At least 112 people held in Sydney prisons have tested positive for COVID-19, prompting calls for the urgent release of low-risk inmates to prevent further spread of the virus.
Some 61 inmates at Parklea Correctional Centre were infected by Tuesday afternoon.
Silverwater’s Metropolitan Remand and Reception Centre has at least 50 positive cases. Silverwater Women’s Correctional Centre had a single case.
Nine prison officers have tested positive at Bathurst Correctional Complex in regional NSW.
The government has resisted calls to proactively release prisoners to reduce the risk of spread.
Corrective Services NSW says emergency powers “will only be used if deemed absolutely necessary for the safety and effectiveness of our prisons in response to COVID-19”.
“There are no immediate plans to release anyone using this emergency measure, but if it does become necessary it will be done on a case by case basis and community safety will always be our number one priority,” a spokesman told AAP.
Corrective Services maintains a list of several hundred low-risk and vulnerable inmates who could be released if the situation became dire enough.
Justice groups are intensifying calls for the release of prisoners, saying they fear deaths in custody.
“These are highly overcrowded environments where there is no capacity to socially isolate, there is no ventilation and there is no access to community health care,” said University of Technology Sydney professor Thalia Anthony.
“We fear that these people are sitting ducks, that what is happening is a death sentence for people in prison.”
Keenan Mundine, from First Nations non-profit Deadly Connections, pleaded for the government to spell out its plan for releasing prisoners and improving vaccination rates.
“We know how vulnerable our Aboriginal members are in the community and when they’re in custody that’s exacerbated through the roof,” he said.
Health authorities were “concerned” about spread in prisons and the vulnerability of inmates, NSW Deputy Chief Health Officer Marianne Gale said on Wednesday.
“Certainly from the point of reducing public health risk, the less the people and the lower the crowding in prison is certainly useful in reducing transmission,” Dr Gale said.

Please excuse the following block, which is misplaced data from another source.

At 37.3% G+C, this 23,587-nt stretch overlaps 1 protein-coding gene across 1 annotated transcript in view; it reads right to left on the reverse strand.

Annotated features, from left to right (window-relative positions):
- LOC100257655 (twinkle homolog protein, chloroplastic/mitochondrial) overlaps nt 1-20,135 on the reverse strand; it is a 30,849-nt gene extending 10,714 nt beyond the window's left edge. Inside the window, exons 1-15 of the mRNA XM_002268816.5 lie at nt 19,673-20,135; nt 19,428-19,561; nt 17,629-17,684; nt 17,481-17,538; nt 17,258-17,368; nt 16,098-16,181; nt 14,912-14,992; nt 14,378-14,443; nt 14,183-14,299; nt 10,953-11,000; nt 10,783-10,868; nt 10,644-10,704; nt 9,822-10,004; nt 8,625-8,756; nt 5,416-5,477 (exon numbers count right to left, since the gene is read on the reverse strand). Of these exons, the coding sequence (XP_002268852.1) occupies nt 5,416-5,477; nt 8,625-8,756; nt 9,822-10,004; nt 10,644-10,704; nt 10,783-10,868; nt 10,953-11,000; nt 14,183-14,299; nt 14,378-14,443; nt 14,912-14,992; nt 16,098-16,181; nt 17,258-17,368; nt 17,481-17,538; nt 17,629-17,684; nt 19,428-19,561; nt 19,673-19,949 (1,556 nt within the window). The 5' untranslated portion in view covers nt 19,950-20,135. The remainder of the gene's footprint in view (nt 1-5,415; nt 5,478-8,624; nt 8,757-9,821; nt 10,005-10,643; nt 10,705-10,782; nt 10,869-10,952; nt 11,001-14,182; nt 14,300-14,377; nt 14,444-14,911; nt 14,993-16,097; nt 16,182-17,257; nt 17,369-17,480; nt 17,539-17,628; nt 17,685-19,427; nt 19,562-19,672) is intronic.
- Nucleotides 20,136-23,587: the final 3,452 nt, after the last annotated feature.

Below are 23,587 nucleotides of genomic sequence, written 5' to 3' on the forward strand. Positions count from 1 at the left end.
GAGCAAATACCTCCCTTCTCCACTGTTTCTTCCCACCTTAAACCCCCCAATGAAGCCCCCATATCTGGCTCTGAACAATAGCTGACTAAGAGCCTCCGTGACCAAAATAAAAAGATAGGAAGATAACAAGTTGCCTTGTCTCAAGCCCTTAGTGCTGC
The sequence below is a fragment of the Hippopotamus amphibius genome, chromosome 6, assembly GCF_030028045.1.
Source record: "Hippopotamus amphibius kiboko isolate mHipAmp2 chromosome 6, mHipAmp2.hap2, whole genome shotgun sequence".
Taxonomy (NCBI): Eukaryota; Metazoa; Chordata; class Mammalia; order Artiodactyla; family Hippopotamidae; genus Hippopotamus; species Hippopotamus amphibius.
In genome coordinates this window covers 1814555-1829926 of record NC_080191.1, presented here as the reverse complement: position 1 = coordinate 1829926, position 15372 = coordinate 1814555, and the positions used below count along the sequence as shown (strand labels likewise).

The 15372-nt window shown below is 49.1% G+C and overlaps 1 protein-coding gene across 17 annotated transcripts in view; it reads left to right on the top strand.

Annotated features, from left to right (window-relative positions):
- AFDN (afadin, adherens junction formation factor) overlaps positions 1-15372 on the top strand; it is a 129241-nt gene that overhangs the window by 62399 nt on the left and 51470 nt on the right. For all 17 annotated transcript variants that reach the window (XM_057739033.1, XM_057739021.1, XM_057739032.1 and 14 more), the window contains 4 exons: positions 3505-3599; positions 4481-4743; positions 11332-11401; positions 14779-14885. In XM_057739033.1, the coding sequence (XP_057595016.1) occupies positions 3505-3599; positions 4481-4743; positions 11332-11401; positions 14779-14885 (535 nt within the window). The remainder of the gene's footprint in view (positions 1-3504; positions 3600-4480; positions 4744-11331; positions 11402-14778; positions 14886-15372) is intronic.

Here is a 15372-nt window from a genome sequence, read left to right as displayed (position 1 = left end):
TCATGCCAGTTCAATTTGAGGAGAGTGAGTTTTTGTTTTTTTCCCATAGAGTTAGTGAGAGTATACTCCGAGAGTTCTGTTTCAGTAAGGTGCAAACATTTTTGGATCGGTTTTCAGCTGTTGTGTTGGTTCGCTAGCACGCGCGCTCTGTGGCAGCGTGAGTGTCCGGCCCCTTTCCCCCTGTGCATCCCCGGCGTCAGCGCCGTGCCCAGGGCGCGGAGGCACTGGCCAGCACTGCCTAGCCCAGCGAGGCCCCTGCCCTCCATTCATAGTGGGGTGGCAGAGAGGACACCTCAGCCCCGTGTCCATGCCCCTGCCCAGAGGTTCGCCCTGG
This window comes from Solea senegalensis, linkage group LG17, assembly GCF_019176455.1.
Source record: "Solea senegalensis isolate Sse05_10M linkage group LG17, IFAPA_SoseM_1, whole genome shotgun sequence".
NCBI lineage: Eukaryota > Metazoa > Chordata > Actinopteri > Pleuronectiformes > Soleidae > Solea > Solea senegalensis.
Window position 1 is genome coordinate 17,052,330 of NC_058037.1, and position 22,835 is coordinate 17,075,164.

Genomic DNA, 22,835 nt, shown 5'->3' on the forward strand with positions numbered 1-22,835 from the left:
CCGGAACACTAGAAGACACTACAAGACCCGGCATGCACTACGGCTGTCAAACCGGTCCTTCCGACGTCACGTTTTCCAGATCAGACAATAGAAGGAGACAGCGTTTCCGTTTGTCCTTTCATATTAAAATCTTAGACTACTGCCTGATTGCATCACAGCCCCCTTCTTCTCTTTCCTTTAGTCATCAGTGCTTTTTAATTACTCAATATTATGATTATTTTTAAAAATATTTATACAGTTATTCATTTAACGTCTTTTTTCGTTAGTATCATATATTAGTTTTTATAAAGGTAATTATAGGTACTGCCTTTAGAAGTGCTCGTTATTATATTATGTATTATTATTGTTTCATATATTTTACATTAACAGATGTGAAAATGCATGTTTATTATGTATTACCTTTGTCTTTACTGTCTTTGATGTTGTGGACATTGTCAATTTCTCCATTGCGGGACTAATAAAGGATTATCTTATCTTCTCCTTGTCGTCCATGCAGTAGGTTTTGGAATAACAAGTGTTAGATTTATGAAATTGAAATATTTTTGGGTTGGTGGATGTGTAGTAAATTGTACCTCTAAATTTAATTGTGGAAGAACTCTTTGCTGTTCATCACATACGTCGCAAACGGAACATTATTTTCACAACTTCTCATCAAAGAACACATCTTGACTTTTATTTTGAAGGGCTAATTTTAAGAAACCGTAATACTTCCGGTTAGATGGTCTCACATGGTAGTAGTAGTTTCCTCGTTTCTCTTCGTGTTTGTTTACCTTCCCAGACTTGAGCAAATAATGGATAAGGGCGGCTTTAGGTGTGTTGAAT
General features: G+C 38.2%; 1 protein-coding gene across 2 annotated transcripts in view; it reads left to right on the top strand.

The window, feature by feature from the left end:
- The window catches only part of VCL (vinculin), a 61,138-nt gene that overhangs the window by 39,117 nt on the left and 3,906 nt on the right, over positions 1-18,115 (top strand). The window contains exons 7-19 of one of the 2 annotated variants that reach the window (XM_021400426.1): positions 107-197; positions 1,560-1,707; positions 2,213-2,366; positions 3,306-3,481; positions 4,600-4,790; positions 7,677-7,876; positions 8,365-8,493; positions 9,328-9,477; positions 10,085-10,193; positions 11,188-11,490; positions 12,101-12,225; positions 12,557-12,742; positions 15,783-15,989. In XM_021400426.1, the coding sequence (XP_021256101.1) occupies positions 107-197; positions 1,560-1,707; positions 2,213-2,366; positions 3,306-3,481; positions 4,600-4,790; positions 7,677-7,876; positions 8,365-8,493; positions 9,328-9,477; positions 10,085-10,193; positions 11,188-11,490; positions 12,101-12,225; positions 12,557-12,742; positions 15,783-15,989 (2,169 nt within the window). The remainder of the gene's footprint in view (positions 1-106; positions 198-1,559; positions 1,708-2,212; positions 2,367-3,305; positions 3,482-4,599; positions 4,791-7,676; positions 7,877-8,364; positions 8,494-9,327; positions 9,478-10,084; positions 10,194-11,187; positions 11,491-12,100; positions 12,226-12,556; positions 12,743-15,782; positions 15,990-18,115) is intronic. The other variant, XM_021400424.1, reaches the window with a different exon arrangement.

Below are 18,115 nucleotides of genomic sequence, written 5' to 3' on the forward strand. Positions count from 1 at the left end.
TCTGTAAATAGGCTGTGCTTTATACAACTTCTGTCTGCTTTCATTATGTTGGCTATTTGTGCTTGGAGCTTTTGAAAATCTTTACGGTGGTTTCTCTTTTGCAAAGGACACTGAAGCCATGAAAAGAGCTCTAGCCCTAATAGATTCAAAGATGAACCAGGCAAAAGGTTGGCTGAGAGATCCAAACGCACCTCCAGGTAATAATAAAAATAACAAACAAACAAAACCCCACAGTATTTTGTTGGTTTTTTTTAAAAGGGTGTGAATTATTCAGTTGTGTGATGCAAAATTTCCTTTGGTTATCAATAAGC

But Opposition Leader Chris Minns said he would be “hugely concerned” about the prospect of hundreds of prisoners being released early.
The outbreaks come after calls for the NSW government to improve vaccination rates among prison staff and inmates.
At least 50 per cent of officers are vaccinated, but the government wants those rates to be higher, Department of Communities and Justice secretary Michael Coutts-Trotter told a budget estimates session on Wednesday.
Far fewer prisoners are fully vaccinated – just over a fifth – however 42 per cent have received one dose.
Mr Mundine said his brother was admitted to prison four weeks ago and has still not been asked if he wants to be vaccinated.
The Parklea outbreak was sparked after two inmates who were out of their quarantine pod tested positive on August 27, Mr Coutts-Trotter said.
Asked why the men were not in isolation pods, he said: “The short answer is we don’t know.”
Parklea is a private facility run by MTC-Broadspectrum. Healthcare is provided by St Vincent’s.
An MTC-Broadspectrum spokesperson told AAP the prison had been locked down as a precaution, with an investigation into the source of the infection underway.
NSW Health had asked St Vincent’s “to continue to prioritise vaccinating inmates”, the spokesperson said.
“We have also stepped up the level of cleaning resources to ensure all cells and areas impacted are deep cleaned.”
Inmates who test positive are being isolated, and staff who had contact with them directed to be tested and isolate as well.
Officers are being tested every 72 hours and there is a rigorous testing process for inmates.
Across the state-run prison network, rapid antigen testing is being rolled out, with any positive cases moved to the Silverwater Correctional Complex, a spokesperson for the Justice Health Network said in a statement.
Silverwater jail is close to a tertiary hospital in the event it is needed, and allows the positive inmates to be kept separate from the rest of the prison population, they said.
Australian Associated Press